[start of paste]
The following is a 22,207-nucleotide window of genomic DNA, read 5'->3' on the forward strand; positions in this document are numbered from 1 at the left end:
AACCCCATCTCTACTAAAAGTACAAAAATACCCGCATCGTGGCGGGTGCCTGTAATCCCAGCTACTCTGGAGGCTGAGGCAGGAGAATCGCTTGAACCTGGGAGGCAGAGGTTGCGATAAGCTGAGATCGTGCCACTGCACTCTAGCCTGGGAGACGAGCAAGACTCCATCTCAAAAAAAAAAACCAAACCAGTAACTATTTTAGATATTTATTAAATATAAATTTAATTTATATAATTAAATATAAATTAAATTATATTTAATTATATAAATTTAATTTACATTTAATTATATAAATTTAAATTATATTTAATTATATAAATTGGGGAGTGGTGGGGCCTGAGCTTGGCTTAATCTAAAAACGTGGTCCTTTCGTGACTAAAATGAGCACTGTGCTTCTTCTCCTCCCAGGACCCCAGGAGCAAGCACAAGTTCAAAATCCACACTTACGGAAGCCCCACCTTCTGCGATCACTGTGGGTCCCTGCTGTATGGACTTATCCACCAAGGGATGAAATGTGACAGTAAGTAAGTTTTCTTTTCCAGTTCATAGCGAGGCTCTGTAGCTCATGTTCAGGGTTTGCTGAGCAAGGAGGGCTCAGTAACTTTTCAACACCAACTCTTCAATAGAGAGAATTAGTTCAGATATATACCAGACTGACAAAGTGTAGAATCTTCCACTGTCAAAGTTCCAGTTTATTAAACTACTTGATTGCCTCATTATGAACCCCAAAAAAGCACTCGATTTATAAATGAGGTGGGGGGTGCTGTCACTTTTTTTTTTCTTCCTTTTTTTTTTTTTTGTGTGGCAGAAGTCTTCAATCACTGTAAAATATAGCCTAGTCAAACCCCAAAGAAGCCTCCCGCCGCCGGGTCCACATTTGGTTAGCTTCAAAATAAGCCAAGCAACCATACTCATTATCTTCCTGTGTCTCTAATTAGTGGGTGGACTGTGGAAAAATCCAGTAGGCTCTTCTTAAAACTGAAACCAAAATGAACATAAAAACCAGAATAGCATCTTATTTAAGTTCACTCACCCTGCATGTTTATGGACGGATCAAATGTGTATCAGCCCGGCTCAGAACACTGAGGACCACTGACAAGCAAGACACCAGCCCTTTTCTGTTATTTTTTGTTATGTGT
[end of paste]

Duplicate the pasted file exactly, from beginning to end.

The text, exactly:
The following is a 22,207-nucleotide window of genomic DNA, read 5'->3' on the forward strand; positions in this document are numbered from 1 at the left end:
AACCCCATCTCTACTAAAAGTACAAAAATACCCGCATCGTGGCGGGTGCCTGTAATCCCAGCTACTCTGGAGGCTGAGGCAGGAGAATCGCTTGAACCTGGGAGGCAGAGGTTGCGATAAGCTGAGATCGTGCCACTGCACTCTAGCCTGGGAGACGAGCAAGACTCCATCTCAAAAAAAAAAACCAAACCAGTAACTATTTTAGATATTTATTAAATATAAATTTAATTTATATAATTAAATATAAATTAAATTATATTTAATTATATAAATTTAATTTACATTTAATTATATAAATTTAAATTATATTTAATTATATAAATTGGGGAGTGGTGGGGCCTGAGCTTGGCTTAATCTAAAAACGTGGTCCTTTCGTGACTAAAATGAGCACTGTGCTTCTTCTCCTCCCAGGACCCCAGGAGCAAGCACAAGTTCAAAATCCACACTTACGGAAGCCCCACCTTCTGCGATCACTGTGGGTCCCTGCTGTATGGACTTATCCACCAAGGGATGAAATGTGACAGTAAGTAAGTTTTCTTTTCCAGTTCATAGCGAGGCTCTGTAGCTCATGTTCAGGGTTTGCTGAGCAAGGAGGGCTCAGTAACTTTTCAACACCAACTCTTCAATAGAGAGAATTAGTTCAGATATATACCAGACTGACAAAGTGTAGAATCTTCCACTGTCAAAGTTCCAGTTTATTAAACTACTTGATTGCCTCATTATGAACCCCAAAAAAGCACTCGATTTATAAATGAGGTGGGGGGTGCTGTCACTTTTTTTTTTCTTCCTTTTTTTTTTTTTTGTGTGGCAGAAGTCTTCAATCACTGTAAAATATAGCCTAGTCAAACCCCAAAGAAGCCTCCCGCCGCCGGGTCCACATTTGGTTAGCTTCAAAATAAGCCAAGCAACCATACTCATTATCTTCCTGTGTCTCTAATTAGTGGGTGGACTGTGGAAAAATCCAGTAGGCTCTTCTTAAAACTGAAACCAAAATGAACATAAAAACCAGAATAGCATCTTATTTAAGTTCACTCACCCTGCATGTTTATGGACGGATCAAATGTGTATCAGCCCGGCTCAGAACACTGAGGACCACTGACAAGCAAGACACCAGCCCTTTTCTGTTATTTTTTGTTATGTGT